Ways to Go

Since the U.S. is the only country in the world that has historically prohibited its residents from visiting Cuba, this page is geared toward U.S.travelers who may need more help or feel more hesitant about visiting the island. For regulations regarding travel for U.S. citizens, including changes since Trump’s 2017 attempts to repeal Obama’s normalization efforts, see the U.S. Treasury Department website.

Authorized Independent Travel

The good news is that, despite all of Trump’s bluster, very little has actually changed since Obama’s 2014 opening.

Going to Cuba now is as simple as going online and purchasing a direct flight (usually from Newark, New York, Houston, Atlanta, Charlotte, Los Angeles, and various cities in Florida) from one of the many U.S. airlines (American, United, Delta, Jet Blue, Southwest, Spirit, Frontier, and Southwest) now serving multiple cities in Cuba.

For some reason, these flights are not accessible via search engines such as Orbitz and Expedia, so you will have to go directly to the airlines’ websites to book your flights. When you do so, you will be prompted to select one of 12 authorized reasons for travel to Cuba– family visits, government business, journalism, educational activities, religious activities, professional research or meetings, workshops or conferences, support for Cuban people, humanitarian projects, research or activities of private foundations, import of information materials, certain (undefined) export activities.

While many of these categories overlap, the most common, catch-all category under which most travelers can go is professional research or meetings. What this means is that if you are, for example, an artist or a musician or even a zoologist and you meet with others working or studying in your field, which can be as simple as going to galleries, attending concerts, or visiting and speaking with the employees at the zoo, you are legally permitted to travel to Cuba without a tour group. Period.

Bring business cards, slides of your artwork, CDs of your music, photocopies of published writings in your field, etc. or evidence of your enrollment in a university program in the very rare instance that you are questioned by immigration upon your return to the U.S.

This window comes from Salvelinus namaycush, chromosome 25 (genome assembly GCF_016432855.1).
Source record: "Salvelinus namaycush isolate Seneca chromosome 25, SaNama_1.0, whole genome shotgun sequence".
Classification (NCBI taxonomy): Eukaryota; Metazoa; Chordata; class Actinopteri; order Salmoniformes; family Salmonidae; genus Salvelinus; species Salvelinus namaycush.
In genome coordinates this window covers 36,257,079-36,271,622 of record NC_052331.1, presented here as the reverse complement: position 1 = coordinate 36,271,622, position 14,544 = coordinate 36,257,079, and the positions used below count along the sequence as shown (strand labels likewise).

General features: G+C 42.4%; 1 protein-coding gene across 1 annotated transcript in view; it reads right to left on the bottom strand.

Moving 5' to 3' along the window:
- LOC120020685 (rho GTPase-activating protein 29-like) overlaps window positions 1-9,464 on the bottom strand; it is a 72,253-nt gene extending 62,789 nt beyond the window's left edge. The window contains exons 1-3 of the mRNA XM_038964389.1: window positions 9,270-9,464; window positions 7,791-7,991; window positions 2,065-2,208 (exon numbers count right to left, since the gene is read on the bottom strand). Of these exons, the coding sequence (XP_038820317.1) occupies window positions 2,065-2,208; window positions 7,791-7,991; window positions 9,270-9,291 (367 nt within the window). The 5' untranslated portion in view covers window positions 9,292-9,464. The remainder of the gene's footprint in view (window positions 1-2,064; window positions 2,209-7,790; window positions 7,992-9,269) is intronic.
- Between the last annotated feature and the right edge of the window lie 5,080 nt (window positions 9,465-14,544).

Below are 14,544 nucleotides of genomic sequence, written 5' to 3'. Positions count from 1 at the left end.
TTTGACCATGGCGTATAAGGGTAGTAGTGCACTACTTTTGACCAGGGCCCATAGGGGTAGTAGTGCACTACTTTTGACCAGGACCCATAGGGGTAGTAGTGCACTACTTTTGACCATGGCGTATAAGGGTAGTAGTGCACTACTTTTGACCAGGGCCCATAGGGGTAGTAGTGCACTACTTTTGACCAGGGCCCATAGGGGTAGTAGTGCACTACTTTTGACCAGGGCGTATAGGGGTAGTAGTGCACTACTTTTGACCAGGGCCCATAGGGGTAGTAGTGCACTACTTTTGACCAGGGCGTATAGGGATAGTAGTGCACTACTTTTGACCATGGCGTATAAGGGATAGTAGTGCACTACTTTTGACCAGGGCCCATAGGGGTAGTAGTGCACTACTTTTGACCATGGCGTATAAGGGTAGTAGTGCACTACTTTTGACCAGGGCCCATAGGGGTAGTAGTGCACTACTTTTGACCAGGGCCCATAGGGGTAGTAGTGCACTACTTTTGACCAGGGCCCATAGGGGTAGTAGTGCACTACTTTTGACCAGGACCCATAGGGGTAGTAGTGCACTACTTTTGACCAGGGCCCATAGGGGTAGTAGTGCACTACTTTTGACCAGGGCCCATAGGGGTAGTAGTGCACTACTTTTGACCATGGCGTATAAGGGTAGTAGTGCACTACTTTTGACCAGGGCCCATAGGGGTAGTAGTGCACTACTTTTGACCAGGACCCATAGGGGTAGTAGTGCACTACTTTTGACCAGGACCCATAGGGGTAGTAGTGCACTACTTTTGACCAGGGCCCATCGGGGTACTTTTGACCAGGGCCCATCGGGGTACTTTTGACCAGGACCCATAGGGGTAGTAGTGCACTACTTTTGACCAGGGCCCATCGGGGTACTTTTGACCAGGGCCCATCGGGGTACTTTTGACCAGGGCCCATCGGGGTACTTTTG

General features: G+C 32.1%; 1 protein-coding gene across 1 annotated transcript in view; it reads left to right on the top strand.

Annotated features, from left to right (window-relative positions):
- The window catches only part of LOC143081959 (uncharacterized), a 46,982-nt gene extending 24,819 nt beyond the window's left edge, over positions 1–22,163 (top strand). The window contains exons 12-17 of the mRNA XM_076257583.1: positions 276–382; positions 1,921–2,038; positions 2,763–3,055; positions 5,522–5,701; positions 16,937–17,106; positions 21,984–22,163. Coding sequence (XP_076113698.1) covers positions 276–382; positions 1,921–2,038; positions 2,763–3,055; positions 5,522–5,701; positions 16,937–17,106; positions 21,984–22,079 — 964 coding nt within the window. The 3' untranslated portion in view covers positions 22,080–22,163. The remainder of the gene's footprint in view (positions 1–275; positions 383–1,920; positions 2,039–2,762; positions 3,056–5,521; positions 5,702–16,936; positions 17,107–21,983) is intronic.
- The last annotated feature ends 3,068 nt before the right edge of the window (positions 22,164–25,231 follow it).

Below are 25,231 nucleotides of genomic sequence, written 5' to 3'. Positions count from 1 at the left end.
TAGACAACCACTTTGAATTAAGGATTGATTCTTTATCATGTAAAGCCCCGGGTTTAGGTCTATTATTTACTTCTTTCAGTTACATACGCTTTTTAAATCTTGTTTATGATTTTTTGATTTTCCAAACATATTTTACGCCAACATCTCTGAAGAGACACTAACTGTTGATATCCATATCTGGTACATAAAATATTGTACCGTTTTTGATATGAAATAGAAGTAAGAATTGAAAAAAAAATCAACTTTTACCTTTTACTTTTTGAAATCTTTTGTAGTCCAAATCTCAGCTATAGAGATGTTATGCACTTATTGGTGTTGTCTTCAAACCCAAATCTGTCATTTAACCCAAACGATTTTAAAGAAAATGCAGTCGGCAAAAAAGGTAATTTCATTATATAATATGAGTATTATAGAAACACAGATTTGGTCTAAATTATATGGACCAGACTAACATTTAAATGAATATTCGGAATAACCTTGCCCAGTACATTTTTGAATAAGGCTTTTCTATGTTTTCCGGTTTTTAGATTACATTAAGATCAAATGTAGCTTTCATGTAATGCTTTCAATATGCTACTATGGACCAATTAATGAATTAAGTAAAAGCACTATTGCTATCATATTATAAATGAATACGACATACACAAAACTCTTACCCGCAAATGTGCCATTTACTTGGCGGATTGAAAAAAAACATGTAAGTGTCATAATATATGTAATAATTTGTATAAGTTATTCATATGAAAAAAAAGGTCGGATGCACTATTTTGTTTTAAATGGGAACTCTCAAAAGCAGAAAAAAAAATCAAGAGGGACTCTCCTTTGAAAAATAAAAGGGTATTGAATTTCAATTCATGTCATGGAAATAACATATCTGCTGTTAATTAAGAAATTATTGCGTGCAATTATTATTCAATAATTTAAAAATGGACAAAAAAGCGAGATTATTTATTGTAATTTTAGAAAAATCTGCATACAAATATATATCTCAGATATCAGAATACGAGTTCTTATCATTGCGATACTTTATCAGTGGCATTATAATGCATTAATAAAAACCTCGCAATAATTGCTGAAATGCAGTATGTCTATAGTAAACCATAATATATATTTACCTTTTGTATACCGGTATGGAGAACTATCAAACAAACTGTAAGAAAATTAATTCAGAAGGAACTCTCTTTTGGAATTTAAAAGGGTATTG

Airbnb also now operates in Cuba. If you want to meet Cubans and experience the realities of everyday life in Cuba, I highly recommend this option over staying in a hotel.

“Illegal” Travel

Nowadays, the only type of illegal travel to Cuba is that which is purely tourism, ie: sunbathing at Varadero.

But in reality, what’s illegal is not this type of travel but the unconstitutional prohibition against it. As such, there are many lawyers willing to work (quite often pro-bono) on your behalf should you be stopped upon your return to the U.S. and later receive a letter leveling a fine against you. For more information, contact the Center for Constitutional Rights (http://ccrjustice.org/).

Authorized Group Travel

Below are organizations that have received permission from the U.S. Government to take groups to Cuba. Not surprisingly, since these are package tours, the cost will be triple to quadruple (or more) what it would be if you traveled on your own. The nonprofit social justice organization Global Exchange, which is how I first went to Cuba, is generally the most affordable of the operators listed below. I will update this section regularly as I learn of new trips—please feel free to contact me with any I should add. Good luck and happy planning!

Global Exchange

International Bicycling Fund

Road Scholar

International Expeditions

National Geographic

Geographic Expeditions


Global Volunteers

Center for Cuban Studies


Cross-cultural Journeys

Insight Cuba


For a more comprehensive list (too extensive to include here), check out the Latin American Working Group: